CACAO: Community Assessment of Community Annotation with Ontologies

I’m at College Station airport, Texas, waiting for my delayed flight and hope that the weather in Dallas lets up within the hour. A good time to take a break and blog. College Station is the home of Texas A&M University, which is a place I am always happy to visit. The scientists here are full with creative energy and great ideas. I met some old colleagues, and some new ones.

One really cool project is run by  Dr. Jim Hu, Dr. Debby Siegele, Dr. Adrienne Zweifel and Dr. Brenley McIntosh . CACAO is an annotation competition and an educational effort. Students around the world form teams which compete to correctly annotate a given set of genes. The gold standard are experimental publications: there are many papers that have the correct experimental data about gene and gene product function, but they are impossible to text-mine automatically. This is where competing teams of students come in: they receive a set of genes, and employ all means to look them up and properly annotate them. The genes the students are given are initially annotated by homology only: each gene was assigned a function based on the similarity of its sequence to another gene that is annotated with a function. IEA or Inferred by Electronic Annotation is the most common method by which annotations are assigned to genes. It is also the least reliable, as it is not scrutinized by any human, and errors may creep in and often do.  The students look for research papers that report experimental evidence for the genes, and correct or validate their annotation.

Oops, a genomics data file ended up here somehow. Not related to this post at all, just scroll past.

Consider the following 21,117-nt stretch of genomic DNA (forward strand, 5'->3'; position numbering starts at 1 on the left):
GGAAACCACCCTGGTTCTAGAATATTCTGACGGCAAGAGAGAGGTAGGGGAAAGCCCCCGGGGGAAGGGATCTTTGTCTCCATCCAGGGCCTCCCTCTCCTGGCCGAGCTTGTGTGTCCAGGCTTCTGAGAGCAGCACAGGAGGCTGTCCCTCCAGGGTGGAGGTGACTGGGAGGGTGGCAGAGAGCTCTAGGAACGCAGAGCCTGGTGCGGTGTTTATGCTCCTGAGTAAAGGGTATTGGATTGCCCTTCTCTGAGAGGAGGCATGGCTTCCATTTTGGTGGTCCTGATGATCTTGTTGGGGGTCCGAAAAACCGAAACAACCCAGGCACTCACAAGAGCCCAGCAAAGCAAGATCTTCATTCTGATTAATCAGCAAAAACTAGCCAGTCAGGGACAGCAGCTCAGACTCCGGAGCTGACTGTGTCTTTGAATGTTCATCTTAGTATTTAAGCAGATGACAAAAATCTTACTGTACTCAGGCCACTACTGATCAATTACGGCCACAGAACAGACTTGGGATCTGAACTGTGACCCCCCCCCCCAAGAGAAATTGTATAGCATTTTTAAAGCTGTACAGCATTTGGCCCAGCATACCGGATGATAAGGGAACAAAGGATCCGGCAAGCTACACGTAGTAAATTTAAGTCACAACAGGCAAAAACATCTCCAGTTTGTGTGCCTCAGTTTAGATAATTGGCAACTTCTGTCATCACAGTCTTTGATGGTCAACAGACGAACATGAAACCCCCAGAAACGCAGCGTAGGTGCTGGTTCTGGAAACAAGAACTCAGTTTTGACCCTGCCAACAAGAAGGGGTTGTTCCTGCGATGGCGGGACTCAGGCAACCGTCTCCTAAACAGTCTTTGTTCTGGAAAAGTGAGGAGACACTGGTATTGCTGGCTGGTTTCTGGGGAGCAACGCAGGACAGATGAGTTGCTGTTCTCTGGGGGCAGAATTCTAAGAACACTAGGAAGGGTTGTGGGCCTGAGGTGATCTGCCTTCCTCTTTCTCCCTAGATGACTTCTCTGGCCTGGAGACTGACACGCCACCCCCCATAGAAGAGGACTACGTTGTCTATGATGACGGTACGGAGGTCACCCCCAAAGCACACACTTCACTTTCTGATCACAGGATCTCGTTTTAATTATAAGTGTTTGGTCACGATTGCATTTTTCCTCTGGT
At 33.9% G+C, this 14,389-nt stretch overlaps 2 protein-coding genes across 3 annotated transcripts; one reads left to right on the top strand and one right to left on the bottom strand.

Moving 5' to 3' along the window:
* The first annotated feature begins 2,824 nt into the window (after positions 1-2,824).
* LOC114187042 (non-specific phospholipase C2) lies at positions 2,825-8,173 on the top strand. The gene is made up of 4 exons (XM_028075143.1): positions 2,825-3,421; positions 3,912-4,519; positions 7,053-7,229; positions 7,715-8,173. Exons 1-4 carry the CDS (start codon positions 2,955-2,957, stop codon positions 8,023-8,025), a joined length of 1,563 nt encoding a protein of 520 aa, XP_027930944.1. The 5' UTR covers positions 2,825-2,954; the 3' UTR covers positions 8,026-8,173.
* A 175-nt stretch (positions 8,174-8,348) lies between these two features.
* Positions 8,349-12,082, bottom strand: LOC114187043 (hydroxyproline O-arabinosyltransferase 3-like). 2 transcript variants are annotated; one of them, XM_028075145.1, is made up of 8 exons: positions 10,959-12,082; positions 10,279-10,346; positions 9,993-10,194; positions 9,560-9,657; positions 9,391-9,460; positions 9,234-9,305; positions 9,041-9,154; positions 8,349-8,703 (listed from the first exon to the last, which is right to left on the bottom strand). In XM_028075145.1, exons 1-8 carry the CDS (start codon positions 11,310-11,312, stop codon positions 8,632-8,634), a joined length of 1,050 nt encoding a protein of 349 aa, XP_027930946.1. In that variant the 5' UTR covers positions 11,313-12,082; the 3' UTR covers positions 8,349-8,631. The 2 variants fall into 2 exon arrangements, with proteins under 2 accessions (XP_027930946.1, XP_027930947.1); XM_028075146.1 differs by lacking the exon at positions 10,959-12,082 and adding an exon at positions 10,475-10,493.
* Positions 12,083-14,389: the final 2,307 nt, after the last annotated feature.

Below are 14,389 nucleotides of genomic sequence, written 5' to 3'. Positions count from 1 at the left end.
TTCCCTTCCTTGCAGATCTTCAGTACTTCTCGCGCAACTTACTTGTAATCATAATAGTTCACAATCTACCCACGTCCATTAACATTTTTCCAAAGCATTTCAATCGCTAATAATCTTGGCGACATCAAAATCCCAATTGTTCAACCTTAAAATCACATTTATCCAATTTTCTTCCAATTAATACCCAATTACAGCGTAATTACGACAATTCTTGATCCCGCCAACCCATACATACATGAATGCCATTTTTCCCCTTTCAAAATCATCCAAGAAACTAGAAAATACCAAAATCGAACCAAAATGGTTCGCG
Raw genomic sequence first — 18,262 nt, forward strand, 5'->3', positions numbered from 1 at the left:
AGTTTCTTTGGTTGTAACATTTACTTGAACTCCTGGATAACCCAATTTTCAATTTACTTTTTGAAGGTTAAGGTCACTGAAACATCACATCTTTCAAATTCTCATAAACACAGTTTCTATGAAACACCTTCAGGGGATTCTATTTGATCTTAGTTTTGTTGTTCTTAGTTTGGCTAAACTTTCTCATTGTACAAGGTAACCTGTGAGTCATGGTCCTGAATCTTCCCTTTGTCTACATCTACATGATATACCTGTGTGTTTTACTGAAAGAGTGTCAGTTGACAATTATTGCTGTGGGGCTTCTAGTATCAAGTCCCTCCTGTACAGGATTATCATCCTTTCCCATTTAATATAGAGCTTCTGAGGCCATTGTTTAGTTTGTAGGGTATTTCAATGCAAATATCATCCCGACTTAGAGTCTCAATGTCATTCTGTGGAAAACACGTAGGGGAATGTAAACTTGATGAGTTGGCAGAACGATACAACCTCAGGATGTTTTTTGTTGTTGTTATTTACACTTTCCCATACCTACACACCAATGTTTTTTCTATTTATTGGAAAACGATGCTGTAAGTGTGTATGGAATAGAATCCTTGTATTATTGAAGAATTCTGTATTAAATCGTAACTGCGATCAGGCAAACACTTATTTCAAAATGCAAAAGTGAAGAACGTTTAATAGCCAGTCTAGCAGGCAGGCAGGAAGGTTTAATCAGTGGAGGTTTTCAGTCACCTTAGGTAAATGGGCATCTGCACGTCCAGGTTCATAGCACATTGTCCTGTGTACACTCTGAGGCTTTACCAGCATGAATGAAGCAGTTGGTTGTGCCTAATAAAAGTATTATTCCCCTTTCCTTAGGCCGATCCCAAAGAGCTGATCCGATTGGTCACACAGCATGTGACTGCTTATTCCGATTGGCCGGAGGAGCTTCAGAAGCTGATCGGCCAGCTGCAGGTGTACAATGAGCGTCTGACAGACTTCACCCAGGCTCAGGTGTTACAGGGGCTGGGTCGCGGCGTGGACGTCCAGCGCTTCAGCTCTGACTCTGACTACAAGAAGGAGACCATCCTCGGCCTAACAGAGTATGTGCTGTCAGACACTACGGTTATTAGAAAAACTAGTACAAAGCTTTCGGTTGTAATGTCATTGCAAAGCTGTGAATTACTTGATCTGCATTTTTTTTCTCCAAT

The scoring system is deliciously cut-throat: after a team posts its own annotations, the other team can look at them. And if team B finds an error in team A’s annotations, team A’s points are transferred to team B.

Credit: (nf) nunoferreira, Flickr

CACAO is primarily an educational effort, teaching students in-depth exploration of scientific literature, and learn how the scientists discover how genes work: because the teams have incentive to be critical of each other’s annotations, the annotations are of a very good quality.

So if you are a life-science teacher with a good group of students who would be interested in this challenge, Hu & gang are looking for CACAO competitors for the spring semester. Also, if you are student, see if you can talk to the faculty in your program about participating in CACAO, and getting some academic credit for it.

More on CACAO, including contact information at the CACAO site.

Also, here is a presentation, given by Prof. Hu at the 2010 GO CAMP.

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